In a move to quell conspiracy theories on its video-sharing platform, YouTube CEO Susan Wojcick has announced that the company will start marking conspiracy videos with what it is referring to as “information cues,” within the next couple of weeks.
Addressing an SXSW (South by South West) panel in Austin, Texas, on Tuesday, Wojcick gave an illustrative explanation of how these information cues will accompany hoax and misinformation videos, providing accurate information on the subject with excerpts from Wikipedia articles.
She came prepared with information cues for the moon landing and chemtrail videos, to demonstrate how the so-called cues will appear directly below these hoax videos as a textbox. A handy link to Wikipedia will also be provided for more information.
“When there are videos that are focused around something that’s a conspiracy — and we’re using a list of well-known internet conspiracies from Wikipedia — then we will show a companion unit of information from Wikipedia showing that here is information about the event,” said the YouTube chief.
— Maureen Fitzgerald (@movandy) March 13, 2018
Building on what Wojcick said at the SXSW event, a Google spokesperson said:
“We’re always exploring new ways to battle misinformation on YouTube. At SXSW, we announced plans to show additional information cues, including a text box linking to third-party sources around widely accepted events, like the moon landing. These features will be rolling out in the coming months, but beyond that, we don’t have any additional information to share at this time.”
While it’s definitely great news and all that, what one fails to understand is why YouTube chose not to inform Wikimedia about its grand anti-conspiracy theory efforts, in which the web-based encyclopedia is supposed to be a major player.
Following the SXSW announcement, Wikimedia Foundation’s executive director, Katherine Maher tweeted:
“While we are thrilled to see people recognize the value of @Wikipedia’s non-commercial, volunteer model, we know the community’s work is already monetized without the commensurate or in-kind support that is critical to our sustainability.”
While we are thrilled to see people recognize the value of @Wikipedia’s non-commercial, volunteer model, we know the community’s work is already monetized without the commensurate or in-kind support that is critical to our sustainability. https://t.co/d8TdTTPdgp
— Katherine Maher (@krmaher) March 14, 2018
The Wikimedia Foundation also confirmed in a tweeted statement on Wednesday that YouTube had not entered into any sort of deal with the Foundation, whatsoever.
“We are always happy to see people, companies, and organizations recognize Wikipedia’s value as a repository of free knowledge. In this case, neither Wikipedia nor Wikimedia Foundation are part of a formal partnership with YouTube. We were not given advance notice of this announcement,” the statement read.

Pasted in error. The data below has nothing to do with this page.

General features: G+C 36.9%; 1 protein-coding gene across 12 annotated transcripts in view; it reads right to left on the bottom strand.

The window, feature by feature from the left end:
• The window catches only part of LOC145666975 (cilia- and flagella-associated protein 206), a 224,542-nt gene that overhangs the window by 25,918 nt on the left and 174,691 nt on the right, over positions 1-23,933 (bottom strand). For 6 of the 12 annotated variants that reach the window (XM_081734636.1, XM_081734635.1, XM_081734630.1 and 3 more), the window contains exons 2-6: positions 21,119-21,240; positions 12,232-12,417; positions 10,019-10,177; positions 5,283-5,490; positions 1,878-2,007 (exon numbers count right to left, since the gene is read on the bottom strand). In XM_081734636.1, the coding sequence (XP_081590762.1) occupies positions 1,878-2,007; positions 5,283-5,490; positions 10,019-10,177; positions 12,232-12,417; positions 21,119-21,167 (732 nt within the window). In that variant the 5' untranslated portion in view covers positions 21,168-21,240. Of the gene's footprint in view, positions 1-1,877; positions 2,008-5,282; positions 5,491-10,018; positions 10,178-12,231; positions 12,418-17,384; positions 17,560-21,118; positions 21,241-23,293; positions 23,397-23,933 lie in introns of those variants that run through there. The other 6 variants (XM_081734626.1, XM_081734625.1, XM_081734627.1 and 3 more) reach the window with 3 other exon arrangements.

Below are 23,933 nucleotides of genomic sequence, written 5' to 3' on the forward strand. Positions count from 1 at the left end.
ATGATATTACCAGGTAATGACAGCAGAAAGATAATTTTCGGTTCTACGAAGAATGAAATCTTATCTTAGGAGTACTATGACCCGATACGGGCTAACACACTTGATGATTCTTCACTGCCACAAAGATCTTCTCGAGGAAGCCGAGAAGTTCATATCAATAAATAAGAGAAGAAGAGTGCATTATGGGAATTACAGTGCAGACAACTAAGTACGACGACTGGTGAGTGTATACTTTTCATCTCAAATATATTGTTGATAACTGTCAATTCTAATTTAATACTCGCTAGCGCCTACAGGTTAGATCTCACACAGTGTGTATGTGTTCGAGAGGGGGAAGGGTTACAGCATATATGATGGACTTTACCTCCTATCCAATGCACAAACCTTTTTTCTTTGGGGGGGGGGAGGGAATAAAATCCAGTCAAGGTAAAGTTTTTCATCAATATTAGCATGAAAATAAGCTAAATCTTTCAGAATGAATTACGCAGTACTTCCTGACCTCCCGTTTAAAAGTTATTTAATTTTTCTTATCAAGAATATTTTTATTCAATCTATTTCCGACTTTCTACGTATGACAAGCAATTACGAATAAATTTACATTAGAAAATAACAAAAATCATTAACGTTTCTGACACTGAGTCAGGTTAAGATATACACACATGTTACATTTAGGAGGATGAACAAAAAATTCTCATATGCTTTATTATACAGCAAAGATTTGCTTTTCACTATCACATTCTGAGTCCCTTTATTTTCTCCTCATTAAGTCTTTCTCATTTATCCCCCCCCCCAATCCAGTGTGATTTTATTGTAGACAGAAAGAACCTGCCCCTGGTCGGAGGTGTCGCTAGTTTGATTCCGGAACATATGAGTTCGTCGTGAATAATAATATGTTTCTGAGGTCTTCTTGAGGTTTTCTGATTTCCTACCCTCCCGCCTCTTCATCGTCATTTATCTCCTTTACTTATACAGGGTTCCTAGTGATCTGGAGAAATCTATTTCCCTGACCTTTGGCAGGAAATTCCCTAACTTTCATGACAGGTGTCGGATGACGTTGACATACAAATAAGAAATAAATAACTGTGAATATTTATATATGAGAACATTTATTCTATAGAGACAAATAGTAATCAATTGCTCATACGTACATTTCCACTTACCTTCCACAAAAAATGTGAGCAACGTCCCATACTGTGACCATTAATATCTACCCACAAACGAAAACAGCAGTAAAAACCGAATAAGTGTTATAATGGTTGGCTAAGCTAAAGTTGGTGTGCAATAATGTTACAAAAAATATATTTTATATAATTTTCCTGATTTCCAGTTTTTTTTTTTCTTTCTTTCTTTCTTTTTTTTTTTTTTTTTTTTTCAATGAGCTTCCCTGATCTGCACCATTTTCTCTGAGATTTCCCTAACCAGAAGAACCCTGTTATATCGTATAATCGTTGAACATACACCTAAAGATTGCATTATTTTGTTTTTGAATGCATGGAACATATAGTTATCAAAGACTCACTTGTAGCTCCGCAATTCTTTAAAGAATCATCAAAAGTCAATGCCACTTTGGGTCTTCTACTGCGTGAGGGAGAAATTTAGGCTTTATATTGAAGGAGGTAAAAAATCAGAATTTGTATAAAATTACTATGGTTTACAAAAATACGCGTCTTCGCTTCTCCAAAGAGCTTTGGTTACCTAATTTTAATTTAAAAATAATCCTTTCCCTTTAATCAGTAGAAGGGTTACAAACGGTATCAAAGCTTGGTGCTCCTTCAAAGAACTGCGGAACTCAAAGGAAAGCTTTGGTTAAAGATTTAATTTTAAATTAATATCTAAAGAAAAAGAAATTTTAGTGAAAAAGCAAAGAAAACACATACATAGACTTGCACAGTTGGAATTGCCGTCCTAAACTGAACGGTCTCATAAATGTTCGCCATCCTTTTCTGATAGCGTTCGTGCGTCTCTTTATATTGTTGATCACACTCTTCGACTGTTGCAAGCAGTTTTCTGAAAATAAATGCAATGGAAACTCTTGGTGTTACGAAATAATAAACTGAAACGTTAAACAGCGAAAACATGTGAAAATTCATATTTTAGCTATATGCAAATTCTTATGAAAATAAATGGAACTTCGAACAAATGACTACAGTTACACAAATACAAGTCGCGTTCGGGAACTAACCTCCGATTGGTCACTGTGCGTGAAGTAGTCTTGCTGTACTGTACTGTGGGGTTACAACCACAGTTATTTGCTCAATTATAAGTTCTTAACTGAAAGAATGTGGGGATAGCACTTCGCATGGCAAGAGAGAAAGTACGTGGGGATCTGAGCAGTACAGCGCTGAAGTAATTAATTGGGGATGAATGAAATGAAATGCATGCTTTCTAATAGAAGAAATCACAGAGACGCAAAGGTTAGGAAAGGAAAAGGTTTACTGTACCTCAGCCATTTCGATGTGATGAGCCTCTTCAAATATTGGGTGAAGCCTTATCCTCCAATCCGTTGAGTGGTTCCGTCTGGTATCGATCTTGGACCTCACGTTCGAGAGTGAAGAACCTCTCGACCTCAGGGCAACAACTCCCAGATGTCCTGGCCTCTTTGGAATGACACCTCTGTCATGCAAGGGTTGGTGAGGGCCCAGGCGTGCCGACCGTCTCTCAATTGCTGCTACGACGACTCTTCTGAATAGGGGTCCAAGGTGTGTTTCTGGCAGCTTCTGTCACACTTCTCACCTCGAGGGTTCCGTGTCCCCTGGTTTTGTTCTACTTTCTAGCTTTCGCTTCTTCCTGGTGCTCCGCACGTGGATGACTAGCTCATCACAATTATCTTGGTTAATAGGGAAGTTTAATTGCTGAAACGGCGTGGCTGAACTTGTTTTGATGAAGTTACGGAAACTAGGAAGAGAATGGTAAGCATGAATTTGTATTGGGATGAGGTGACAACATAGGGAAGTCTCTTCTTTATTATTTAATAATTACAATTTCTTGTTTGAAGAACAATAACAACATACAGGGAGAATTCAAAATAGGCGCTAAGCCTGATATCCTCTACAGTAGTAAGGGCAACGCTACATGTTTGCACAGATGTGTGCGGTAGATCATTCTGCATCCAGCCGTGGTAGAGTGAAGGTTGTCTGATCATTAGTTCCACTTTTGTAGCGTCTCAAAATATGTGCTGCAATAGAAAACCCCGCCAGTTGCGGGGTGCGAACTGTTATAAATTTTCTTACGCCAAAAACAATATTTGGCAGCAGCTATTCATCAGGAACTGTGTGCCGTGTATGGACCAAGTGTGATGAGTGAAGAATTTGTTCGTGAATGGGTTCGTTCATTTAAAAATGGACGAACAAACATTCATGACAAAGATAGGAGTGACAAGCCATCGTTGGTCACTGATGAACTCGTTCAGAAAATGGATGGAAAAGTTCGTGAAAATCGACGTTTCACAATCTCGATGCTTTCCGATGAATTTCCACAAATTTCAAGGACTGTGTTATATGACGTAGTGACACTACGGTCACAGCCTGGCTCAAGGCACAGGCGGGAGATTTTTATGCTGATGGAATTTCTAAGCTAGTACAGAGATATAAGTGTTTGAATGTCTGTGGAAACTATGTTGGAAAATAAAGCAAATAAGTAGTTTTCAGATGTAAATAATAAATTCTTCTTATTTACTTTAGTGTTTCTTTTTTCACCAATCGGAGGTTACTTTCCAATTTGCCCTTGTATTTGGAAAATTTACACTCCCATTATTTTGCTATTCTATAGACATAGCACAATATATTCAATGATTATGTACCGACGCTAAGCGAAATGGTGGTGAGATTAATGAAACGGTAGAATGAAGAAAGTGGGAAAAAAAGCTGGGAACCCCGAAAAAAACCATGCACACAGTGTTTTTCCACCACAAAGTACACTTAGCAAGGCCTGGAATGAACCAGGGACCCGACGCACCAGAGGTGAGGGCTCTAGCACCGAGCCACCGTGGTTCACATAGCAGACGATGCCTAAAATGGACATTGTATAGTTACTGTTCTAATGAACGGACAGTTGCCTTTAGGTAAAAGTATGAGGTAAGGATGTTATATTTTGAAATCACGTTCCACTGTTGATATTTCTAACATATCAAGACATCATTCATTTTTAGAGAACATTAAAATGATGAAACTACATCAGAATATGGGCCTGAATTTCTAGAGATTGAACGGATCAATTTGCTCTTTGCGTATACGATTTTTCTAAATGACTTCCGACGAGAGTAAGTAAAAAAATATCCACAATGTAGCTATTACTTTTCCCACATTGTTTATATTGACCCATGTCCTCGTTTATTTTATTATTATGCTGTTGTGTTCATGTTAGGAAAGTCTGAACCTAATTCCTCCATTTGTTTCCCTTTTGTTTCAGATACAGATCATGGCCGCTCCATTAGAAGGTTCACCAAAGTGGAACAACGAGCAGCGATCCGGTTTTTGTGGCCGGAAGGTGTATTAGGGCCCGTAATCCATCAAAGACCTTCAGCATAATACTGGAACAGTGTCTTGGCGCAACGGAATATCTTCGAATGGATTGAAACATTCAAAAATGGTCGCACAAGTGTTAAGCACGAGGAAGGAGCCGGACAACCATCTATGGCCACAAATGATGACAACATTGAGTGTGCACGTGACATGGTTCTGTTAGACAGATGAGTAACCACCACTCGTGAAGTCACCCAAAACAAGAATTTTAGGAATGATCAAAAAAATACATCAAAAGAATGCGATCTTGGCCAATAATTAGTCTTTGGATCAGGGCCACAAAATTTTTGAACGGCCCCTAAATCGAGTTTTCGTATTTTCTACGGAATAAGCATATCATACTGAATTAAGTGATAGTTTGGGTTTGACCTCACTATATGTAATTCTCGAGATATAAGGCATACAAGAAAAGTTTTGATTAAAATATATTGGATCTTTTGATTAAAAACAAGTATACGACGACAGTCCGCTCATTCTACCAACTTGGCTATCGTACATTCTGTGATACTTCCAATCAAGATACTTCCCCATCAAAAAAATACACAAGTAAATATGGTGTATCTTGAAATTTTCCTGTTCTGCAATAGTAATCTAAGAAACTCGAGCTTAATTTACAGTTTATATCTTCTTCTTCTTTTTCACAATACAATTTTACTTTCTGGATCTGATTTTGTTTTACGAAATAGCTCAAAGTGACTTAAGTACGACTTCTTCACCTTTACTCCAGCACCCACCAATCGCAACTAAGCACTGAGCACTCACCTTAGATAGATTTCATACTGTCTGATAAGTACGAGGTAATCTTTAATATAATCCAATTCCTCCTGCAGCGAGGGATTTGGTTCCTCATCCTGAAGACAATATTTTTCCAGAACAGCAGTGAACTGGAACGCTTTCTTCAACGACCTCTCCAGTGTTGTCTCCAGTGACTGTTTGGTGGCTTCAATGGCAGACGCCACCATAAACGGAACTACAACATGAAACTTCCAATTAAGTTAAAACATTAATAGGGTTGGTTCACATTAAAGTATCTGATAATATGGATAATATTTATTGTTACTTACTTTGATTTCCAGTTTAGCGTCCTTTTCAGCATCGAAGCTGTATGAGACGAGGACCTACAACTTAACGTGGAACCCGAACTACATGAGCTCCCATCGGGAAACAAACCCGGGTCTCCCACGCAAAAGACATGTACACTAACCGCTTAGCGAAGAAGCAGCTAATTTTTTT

— Wikimedia Foundation (@Wikimedia) March 14, 2018
While the gaffe may have caused YouTube some embarrassment, it must be said that they are not legally bound to inform Wikipedia because Wikipedia content is freely licensed and anyone can choose to reuse it, which the foundation has accepted in its statement.
“Today, Wikimedia is a fundamental part of the internet’s infrastructure. From out articles to our citations to our datasets, we’re a major part of the open global commons, a driver of free learning and open research, and an example of what the World Wide Web was supposed to be. Hundreds of millions of people rely on Wikipedia every day, in hundreds of languages,” said the statement.
“Wikipedia’s content is also freely licensed for reuse by anyone, and that’s part of our mission: that every single person can share in free knowledge. We want people all over the world to use, add to, and remix Wikipedia.”
One must remember that being a non-profit set up, Wikipedia runs with the help of donations, volunteers, and supporters. In fact, the foundation urges companies to use Wikipedia content and donate freely to allow Wikipedia keep up the good work.
In that spirit, YouTube should have kept Wikipedia in the loop about its plan, and even discussed how it could contribute to the good work that the web-based encyclopedia has become synonymous with.
“All this is possible because of the six million people who donate to keep Wikipedia running, the hundreds of thousands of volunteer contributors, and countless others who support our work,” read the foundation’s tweet.
“ At the same time, we encourage companies who use Wikimedia’s content to give back in the spirit of sustainability. In doing so, they would join the millions of individuals who chip in to keep Wikipedia strong and thriving,” added the Wikimedia statement.
Veteran Wikipedia editor Liam Wyatt told Motherboard’s Samantha Cole that he learned about the YouTube announcement through the Wired.
“YouTube is outsourcing responsibility for the truth,” Wyatt told Cole in a phone interview.
“Their job is not to be responsible for truth, that’s not their mission. But they’re abrogating their responsibility to society by saying there is some organization that can answer for that, and we don’t have to deal with it,” he added.
Speaking on Wikipedia’s readiness to handle the expected surge of trolls on its platform after YouTube implements its plans, Wyatt feels there’s hardly any cause for concern.
“If it was a controversial topic before, then it would already have people monitoring it, and editing restrictions from drive-by vandalism in place,” he said, in a Google Hangouts chat, according to Motherboard.
“If YouTube suddenly sent lots of conspiracy theory people towards one obscure article—that would be a temporary problem for us. but if they’re sending people to a variety of well-established and well-monitored articles, no problem.”